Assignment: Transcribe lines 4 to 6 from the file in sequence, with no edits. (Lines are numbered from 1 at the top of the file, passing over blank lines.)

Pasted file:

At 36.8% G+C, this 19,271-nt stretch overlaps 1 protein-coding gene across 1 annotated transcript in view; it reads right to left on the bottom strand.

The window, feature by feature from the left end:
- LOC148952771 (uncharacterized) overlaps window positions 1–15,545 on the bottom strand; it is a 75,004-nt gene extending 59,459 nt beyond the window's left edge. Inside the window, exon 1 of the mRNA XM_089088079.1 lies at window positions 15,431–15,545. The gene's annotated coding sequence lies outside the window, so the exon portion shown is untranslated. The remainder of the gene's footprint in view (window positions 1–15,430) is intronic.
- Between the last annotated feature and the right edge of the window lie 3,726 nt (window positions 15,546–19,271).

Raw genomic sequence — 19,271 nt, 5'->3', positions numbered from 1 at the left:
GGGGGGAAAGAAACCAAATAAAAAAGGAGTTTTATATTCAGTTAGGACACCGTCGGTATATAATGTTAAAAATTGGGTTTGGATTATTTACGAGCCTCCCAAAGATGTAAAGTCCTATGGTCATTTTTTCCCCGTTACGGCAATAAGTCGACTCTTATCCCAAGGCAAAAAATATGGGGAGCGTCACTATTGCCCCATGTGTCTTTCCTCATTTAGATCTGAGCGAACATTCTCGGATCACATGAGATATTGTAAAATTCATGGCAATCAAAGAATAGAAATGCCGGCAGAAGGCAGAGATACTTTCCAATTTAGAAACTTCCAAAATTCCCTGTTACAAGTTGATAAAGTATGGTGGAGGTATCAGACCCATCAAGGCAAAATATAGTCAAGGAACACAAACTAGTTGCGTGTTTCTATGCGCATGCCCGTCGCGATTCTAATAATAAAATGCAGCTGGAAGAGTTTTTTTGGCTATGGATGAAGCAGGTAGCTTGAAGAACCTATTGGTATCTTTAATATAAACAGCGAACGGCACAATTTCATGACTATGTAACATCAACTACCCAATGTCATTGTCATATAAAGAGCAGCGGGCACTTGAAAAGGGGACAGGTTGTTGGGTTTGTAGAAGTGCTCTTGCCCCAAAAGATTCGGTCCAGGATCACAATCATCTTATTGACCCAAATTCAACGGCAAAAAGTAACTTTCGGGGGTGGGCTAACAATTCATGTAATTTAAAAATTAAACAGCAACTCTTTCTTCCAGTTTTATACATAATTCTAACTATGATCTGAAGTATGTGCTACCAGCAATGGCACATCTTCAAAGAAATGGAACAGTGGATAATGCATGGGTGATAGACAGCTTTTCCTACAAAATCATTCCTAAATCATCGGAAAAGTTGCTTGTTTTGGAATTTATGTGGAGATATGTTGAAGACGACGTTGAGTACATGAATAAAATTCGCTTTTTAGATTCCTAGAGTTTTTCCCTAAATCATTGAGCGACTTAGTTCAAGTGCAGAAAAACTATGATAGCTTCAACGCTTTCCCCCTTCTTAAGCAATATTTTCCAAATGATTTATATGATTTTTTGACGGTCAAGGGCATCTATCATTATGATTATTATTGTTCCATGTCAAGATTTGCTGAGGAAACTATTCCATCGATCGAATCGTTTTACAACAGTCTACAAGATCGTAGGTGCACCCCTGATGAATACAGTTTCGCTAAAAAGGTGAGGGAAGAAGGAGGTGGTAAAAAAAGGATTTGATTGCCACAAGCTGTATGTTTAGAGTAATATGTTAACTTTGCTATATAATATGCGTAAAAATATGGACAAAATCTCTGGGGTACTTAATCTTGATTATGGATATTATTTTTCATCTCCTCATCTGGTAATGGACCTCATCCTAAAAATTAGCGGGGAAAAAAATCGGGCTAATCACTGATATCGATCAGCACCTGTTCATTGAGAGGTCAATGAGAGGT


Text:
- Between the last annotated feature and the right edge of the window lie 3,726 nt (window positions 15,546–19,271).

Raw genomic sequence — 19,271 nt, 5'->3', positions numbered from 1 at the left:
GGGGGGAAAGAAACCAAATAAAAAAGGAGTTTTATATTCAGTTAGGACACCGTCGGTATATAATGTTAAAAATTGGGTTTGGATTATTTACGAGCCTCCCAAAGATGTAAAGTCCTATGGTCATTTTTTCCCCGTTACGGCAATAAGTCGACTCTTATCCCAAGGCAAAAAATATGGGGAGCGTCACTATTGCCCCATGTGTCTTTCCTCATTTAGATCTGAGCGAACATTCTCGGATCACATGAGATATTGTAAAATTCATGGCAATCAAAGAATAGAAATGCCGGCAGAAGGCAGAGATACTTTCCAATTTAGAAACTTCCAAAATTCCCTGTTACAAGTTGATAAAGTATGGTGGAGGTATCAGACCCATCAAGGCAAAATATAGTCAAGGAACACAAACTAGTTGCGTGTTTCTATGCGCATGCCCGTCGCGATTCTAATAATAAAATGCAGCTGGAAGAGTTTTTTTGGCTATGGATGAAGCAGGTAGCTTGAAGAACCTATTGGTATCTTTAATATAAACAGCGAACGGCACAATTTCATGACTATGTAACATCAACTACCCAATGTCATTGTCATATAAAGAGCAGCGGGCACTTGAAAAGGGGACAGGTTGTTGGGTTTGTAGAAGTGCTCTTGCCCCAAAAGATTCGGTCCAGGATCACAATCATCTTATTGACCCAAATTCAACGGCAAAAAGTAACTTTCGGGGGTGGGCTAACAATTCATGTAATTTAAAAATTAAACAGCAACTCTTTCTTCCAGTTTTATACATAATTCTAACTATGATCTGAAGTATGTGCTACCAGCAATGGCACATCTTCAAAGAAATGGAACAGTGGATAATGCATGGGTGATAGACAGCTTTTCCTACAAAATCATTCCTAAATCATCGGAAAAGTTGCTTGTTTTGGAATTTATGTGGAGATATGTTGAAGACGACGTTGAGTACATGAATAAAATTCGCTTTTTAGATTCCTAGAGTTTTTCCCTAAATCATTGAGCGACTTAGTTCAAGTGCAGAAAAACTATGATAGCTTCAACGCTTTCCCCCTTCTTAAGCAATATTTTCCAAATGATTTATATGATTTTTTGACGGTCAAGGGCATCTATCATTATGATTATTATTGTTCCATGTCAAGATTTGCTGAGGAAACTATTCCATCGATCGAATCGTTTTACAACAGTCTACAAGATCGTAGGTGCACCCCTGATGAATACAGTTTCGCTAAAAAGGTGAGGGAAGAAGGAGGTGGTAAAAAAAGGATTTGATTGCCACAAGCTGTATGTTTAGAGTAATATGTTAACTTTGCTATATAATATGCGTAAAAATATGGACAAAATCTCTGGGGTACTTAATCTTGATTATGGATATTATTTTTCATCTCCTCATCTGGTAATGGACCTCATCCTAAAAATTAGCGGGGAAAAAAATCGGGCTAATCACTGATATCGATCAGCACCTGTTCATTGAGAGGTCAATGAGAGGT